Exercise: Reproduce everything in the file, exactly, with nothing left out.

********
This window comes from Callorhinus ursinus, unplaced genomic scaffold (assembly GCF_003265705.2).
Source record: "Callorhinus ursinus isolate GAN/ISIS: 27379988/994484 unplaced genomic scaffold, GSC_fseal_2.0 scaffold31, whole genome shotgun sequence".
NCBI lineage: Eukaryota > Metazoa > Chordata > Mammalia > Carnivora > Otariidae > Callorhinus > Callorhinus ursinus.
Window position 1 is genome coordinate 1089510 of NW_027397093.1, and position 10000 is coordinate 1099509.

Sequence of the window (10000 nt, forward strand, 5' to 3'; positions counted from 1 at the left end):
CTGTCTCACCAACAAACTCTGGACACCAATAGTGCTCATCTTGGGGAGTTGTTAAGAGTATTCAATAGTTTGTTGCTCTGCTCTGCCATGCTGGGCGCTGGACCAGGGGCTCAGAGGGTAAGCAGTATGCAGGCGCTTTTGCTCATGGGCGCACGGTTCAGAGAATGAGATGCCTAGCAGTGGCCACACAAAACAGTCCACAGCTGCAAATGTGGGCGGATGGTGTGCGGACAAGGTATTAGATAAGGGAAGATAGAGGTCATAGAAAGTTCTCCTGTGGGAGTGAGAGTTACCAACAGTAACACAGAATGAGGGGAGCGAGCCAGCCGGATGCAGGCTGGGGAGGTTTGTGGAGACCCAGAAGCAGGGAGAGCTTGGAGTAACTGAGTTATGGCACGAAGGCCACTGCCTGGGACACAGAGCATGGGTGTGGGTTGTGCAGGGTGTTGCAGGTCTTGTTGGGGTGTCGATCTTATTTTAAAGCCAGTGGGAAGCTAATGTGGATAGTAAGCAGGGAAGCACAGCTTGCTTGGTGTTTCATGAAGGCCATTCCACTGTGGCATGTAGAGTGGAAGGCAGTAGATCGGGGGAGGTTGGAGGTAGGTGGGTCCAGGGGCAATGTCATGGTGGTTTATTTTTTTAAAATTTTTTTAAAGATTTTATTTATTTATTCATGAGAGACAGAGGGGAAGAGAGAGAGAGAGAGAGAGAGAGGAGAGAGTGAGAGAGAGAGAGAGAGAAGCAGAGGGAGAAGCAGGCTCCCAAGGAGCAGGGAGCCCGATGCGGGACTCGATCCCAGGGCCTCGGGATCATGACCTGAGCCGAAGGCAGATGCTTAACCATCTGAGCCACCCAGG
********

This window comes from Callorhinus ursinus, unplaced genomic scaffold (assembly GCF_003265705.2).
Source record: "Callorhinus ursinus isolate GAN/ISIS: 27379988/994484 unplaced genomic scaffold, GSC_fseal_2.0 scaffold31, whole genome shotgun sequence".
NCBI lineage: Eukaryota > Metazoa > Chordata > Mammalia > Carnivora > Otariidae > Callorhinus > Callorhinus ursinus.
Window position 1 is genome coordinate 1089510 of NW_027397093.1, and position 10000 is coordinate 1099509.

Sequence of the window (10000 nt, forward strand, 5' to 3'; positions counted from 1 at the left end):
CTGTCTCACCAACAAACTCTGGACACCAATAGTGCTCATCTTGGGGAGTTGTTAAGAGTATTCAATAGTTTGTTGCTCTGCTCTGCCATGCTGGGCGCTGGACCAGGGGCTCAGAGGGTAAGCAGTATGCAGGCGCTTTTGCTCATGGGCGCACGGTTCAGAGAATGAGATGCCTAGCAGTGGCCACACAAAACAGTCCACAGCTGCAAATGTGGGCGGATGGTGTGCGGACAAGGTATTAGATAAGGGAAGATAGAGGTCATAGAAAGTTCTCCTGTGGGAGTGAGAGTTACCAACAGTAACACAGAATGAGGGGAGCGAGCCAGCCGGATGCAGGCTGGGGAGGTTTGTGGAGACCCAGAAGCAGGGAGAGCTTGGAGTAACTGAGTTATGGCACGAAGGCCACTGCCTGGGACACAGAGCATGGGTGTGGGTTGTGCAGGGTGTTGCAGGTCTTGTTGGGGTGTCGATCTTATTTTAAAGCCAGTGGGAAGCTAATGTGGATAGTAAGCAGGGAAGCACAGCTTGCTTGGTGTTTCATGAAGGCCATTCCACTGTGGCATGTAGAGTGGAAGGCAGTAGATCGGGGGAGGTTGGAGGTAGGTGGGTCCAGGGGCAATGTCATGGTGGTTTATTTTTTTAAAATTTTTTTAAAGATTTTATTTATTTATTCATGAGAGACAGAGGGGAAGAGAGAGAGAGAGAGAGAGAGAGGAGAGAGTGAGAGAGAGAGAGAGAGAAGCAGAGGGAGAAGCAGGCTCCCAAGGAGCAGGGAGCCCGATGCGGGACTCGATCCCAGGGCCTCGGGATCATGACCTGAGCCGAAGGCAGATGCTTAACCATCTGAGCCACCCAGG